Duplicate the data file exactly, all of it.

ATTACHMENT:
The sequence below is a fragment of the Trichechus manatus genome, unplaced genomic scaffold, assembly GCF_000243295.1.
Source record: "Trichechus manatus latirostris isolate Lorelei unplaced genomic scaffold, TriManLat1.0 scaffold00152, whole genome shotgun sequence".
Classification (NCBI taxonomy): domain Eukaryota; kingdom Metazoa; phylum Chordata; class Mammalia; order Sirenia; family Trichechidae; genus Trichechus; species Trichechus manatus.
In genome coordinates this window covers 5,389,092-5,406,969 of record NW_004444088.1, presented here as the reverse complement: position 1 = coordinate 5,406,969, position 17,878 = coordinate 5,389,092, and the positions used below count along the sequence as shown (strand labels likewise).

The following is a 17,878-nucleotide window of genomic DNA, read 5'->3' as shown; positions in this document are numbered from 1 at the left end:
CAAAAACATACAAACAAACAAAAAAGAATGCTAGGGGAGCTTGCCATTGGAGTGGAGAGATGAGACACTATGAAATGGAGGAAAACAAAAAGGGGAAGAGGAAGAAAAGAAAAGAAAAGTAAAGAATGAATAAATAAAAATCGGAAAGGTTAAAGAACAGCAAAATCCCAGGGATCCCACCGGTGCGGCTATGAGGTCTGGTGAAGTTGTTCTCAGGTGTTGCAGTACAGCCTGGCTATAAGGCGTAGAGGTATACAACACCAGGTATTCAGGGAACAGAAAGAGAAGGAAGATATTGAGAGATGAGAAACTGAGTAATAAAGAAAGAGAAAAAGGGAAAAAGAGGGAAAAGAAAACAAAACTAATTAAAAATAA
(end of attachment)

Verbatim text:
The sequence below is a fragment of the Trichechus manatus genome, unplaced genomic scaffold, assembly GCF_000243295.1.
Source record: "Trichechus manatus latirostris isolate Lorelei unplaced genomic scaffold, TriManLat1.0 scaffold00152, whole genome shotgun sequence".
Classification (NCBI taxonomy): domain Eukaryota; kingdom Metazoa; phylum Chordata; class Mammalia; order Sirenia; family Trichechidae; genus Trichechus; species Trichechus manatus.
In genome coordinates this window covers 5,389,092-5,406,969 of record NW_004444088.1, presented here as the reverse complement: position 1 = coordinate 5,406,969, position 17,878 = coordinate 5,389,092, and the positions used below count along the sequence as shown (strand labels likewise).

The following is a 17,878-nucleotide window of genomic DNA, read 5'->3' as shown; positions in this document are numbered from 1 at the left end:
CAAAAACATACAAACAAACAAAAAAGAATGCTAGGGGAGCTTGCCATTGGAGTGGAGAGATGAGACACTATGAAATGGAGGAAAACAAAAAGGGGAAGAGGAAGAAAAGAAAAGAAAAGTAAAGAATGAATAAATAAAAATCGGAAAGGTTAAAGAACAGCAAAATCCCAGGGATCCCACCGGTGCGGCTATGAGGTCTGGTGAAGTTGTTCTCAGGTGTTGCAGTACAGCCTGGCTATAAGGCGTAGAGGTATACAACACCAGGTATTCAGGGAACAGAAAGAGAAGGAAGATATTGAGAGATGAGAAACTGAGTAATAAAGAAAGAGAAAAAGGGAAAAAGAGGGAAAAGAAAACAAAACTAATTAAAAATAA